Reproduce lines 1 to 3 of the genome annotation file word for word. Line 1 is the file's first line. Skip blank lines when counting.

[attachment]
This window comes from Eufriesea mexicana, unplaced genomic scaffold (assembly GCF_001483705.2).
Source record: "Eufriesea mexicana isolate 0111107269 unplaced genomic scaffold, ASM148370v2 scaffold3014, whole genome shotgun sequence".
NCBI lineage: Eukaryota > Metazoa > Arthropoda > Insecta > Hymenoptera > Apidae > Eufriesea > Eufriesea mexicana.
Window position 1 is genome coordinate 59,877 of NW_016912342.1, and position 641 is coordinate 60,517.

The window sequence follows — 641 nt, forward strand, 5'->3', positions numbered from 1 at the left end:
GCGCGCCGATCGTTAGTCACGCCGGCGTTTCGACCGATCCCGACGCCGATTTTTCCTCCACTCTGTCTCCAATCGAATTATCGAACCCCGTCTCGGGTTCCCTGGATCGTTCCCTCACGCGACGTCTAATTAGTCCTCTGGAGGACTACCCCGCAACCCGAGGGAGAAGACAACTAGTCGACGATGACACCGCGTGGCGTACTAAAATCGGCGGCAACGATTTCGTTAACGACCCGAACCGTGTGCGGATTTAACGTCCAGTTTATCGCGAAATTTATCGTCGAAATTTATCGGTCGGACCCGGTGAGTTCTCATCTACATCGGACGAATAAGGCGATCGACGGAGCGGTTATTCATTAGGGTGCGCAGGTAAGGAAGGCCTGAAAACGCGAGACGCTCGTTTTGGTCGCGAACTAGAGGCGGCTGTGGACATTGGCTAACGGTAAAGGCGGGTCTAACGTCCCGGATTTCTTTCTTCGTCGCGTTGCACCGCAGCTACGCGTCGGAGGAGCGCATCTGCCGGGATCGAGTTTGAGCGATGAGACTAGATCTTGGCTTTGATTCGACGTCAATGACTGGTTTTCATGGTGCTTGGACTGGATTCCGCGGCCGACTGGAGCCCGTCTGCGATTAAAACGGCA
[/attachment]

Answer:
This window comes from Eufriesea mexicana, unplaced genomic scaffold (assembly GCF_001483705.2).
Source record: "Eufriesea mexicana isolate 0111107269 unplaced genomic scaffold, ASM148370v2 scaffold3014, whole genome shotgun sequence".
NCBI lineage: Eukaryota > Metazoa > Arthropoda > Insecta > Hymenoptera > Apidae > Eufriesea > Eufriesea mexicana.